Assign Drive Letters to Folders
Did you know that it is possible to assign drive letters to folders so that you can access those folders as if they were hard drive partitions?
This makes it not only easier to access those folders on the system, as you do not need to navigate to them first in Windows Explorer, but also makes running programs easier especially from the command line as you do not have to enter the full path to the folder but the abbreviated one instead. In addition, it may speed up load and save operations on Windows systems.
It is very easy to assign a drive letter to a folder, to do that, do the following:
- Click Start, select run and enter cmd. You can alternatively bring up the run box with Ctrl-r, typing cmd and hitting enter.
- This should open the command line interface of your windows operating system.
- The command that we need is the "subst" command and we use it the following way: subst drive folder. Make sure you don't add a trailing slash to the folder as the path may not be found otherwise by the command.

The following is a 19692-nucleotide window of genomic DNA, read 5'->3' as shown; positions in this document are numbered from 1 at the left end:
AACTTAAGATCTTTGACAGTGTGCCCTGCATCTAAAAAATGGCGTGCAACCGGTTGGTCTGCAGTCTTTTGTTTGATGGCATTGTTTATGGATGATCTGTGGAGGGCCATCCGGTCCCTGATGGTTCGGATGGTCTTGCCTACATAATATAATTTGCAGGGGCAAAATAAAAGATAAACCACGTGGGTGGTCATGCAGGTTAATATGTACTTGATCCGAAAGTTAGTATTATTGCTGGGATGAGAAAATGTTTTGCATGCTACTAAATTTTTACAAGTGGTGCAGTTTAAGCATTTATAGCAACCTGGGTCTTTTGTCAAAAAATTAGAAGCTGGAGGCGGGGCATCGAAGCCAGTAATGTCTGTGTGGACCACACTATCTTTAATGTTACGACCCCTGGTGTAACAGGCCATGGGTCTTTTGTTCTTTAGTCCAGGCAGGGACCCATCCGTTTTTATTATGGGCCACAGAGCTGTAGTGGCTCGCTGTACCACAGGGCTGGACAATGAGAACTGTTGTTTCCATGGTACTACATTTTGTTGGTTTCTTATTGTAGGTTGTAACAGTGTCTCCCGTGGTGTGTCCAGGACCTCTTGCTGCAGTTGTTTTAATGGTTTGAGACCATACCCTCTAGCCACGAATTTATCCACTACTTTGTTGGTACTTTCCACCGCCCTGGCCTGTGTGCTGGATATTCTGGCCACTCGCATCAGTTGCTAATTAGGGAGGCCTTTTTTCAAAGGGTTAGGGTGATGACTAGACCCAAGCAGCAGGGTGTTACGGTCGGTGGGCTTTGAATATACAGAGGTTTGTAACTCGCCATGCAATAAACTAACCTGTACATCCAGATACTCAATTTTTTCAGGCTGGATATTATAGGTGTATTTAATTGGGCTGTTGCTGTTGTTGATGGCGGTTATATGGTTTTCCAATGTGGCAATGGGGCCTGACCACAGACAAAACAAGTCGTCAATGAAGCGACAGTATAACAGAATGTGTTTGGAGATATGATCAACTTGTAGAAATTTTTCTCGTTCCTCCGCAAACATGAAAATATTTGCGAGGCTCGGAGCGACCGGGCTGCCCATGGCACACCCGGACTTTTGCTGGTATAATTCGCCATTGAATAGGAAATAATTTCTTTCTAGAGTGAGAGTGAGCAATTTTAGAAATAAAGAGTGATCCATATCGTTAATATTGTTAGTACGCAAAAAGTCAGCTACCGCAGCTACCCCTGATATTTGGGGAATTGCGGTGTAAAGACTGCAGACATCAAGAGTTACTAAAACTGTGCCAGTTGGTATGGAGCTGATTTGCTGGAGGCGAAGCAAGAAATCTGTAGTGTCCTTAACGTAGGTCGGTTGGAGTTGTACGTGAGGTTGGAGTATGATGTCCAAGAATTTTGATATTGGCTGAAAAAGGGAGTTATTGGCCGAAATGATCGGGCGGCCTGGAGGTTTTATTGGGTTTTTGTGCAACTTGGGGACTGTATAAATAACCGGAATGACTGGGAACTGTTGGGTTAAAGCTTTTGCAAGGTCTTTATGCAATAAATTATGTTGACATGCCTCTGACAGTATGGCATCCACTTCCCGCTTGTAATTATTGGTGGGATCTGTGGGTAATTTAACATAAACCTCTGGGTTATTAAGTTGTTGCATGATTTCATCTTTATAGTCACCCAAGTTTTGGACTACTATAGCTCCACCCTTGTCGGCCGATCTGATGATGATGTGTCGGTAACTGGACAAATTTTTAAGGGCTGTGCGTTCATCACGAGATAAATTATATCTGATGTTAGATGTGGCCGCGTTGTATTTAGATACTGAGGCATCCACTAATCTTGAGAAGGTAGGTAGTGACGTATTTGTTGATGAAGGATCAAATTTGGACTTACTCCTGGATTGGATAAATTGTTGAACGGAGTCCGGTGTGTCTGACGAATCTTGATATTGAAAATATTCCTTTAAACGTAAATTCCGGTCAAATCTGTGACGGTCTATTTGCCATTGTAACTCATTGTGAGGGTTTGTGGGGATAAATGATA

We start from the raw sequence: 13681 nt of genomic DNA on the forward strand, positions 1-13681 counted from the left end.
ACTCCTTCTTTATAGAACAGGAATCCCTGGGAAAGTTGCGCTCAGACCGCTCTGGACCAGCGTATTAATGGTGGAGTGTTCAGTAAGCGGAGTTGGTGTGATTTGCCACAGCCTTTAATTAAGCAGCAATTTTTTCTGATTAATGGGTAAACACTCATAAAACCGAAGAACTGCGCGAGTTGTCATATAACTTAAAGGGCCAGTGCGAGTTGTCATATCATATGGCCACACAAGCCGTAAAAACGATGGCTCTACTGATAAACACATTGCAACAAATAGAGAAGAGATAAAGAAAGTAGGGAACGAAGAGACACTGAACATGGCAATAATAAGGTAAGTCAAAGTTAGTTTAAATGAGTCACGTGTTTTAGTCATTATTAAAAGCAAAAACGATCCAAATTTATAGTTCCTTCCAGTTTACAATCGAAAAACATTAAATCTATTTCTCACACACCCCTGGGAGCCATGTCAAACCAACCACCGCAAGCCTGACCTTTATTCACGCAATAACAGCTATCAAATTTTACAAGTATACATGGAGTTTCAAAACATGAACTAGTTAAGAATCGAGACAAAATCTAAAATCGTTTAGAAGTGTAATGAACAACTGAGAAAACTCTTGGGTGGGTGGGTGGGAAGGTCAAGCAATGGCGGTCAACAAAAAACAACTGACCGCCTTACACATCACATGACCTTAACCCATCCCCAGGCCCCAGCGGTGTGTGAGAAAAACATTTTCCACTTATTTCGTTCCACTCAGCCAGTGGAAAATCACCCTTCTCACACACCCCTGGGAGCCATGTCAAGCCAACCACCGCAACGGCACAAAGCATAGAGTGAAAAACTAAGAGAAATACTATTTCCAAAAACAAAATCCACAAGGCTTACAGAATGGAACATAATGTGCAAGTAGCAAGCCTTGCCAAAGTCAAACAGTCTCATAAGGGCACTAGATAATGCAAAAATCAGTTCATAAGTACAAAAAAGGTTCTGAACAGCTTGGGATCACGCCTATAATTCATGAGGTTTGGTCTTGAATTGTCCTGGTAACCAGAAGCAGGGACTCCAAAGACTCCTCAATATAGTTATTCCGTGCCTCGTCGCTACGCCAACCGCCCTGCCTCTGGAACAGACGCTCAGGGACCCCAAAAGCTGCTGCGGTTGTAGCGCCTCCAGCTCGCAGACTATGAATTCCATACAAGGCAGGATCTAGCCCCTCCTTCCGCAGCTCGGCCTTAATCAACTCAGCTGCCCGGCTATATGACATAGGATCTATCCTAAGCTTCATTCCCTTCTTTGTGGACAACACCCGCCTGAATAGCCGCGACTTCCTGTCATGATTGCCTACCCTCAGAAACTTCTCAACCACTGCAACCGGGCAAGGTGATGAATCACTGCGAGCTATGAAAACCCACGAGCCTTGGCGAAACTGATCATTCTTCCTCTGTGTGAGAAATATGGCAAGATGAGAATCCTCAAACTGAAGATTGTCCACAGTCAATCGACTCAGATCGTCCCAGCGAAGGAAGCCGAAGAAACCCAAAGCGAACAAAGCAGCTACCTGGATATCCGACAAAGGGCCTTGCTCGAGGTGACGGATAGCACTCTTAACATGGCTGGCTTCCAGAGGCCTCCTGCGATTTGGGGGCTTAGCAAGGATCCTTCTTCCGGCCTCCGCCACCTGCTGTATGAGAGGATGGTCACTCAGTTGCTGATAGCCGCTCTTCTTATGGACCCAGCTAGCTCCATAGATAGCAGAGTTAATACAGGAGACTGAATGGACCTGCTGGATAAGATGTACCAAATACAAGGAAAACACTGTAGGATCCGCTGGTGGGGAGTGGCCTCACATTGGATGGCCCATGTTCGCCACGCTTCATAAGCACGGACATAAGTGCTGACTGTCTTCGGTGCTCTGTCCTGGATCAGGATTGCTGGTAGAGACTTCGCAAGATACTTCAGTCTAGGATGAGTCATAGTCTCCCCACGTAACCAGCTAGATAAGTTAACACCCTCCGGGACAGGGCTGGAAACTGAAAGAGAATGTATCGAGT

- Lets say you want to assign the drive letter X to the folder d:\movies on your hard drive. To do that you write the following command: subst x: d:\movies
That is all. Fairly easy isn't it? Now the drive letter x: remains accessible as long as you do not turn off or reboot windows.
If you want to make this permanent you will have to do the following:
- Create a new file and name it drive.bat. Edit the file and add the line subst x: d:\movies to it and save it.
- Right click the Start button, select Open All Users.
- Open Programs, Startup and right click that location.
- Select New Shortcut, and select the drive.bat file that you created.
- Select Next and finish.
- The command will be executed for all users during every startup of windows so that the folders can be accessed using the selected drive letter.
- If you are running Windows 95 you can edit the autoexec.bat and add the line there.
Update: If you do not like to work with the command line or bat files, you could head over to NTwind to download Visual Subst instead, which is a gui version of the program.
To use the program simply select a drive letter in its interface and pick a folder from a hard drive to link the two together.Advertisement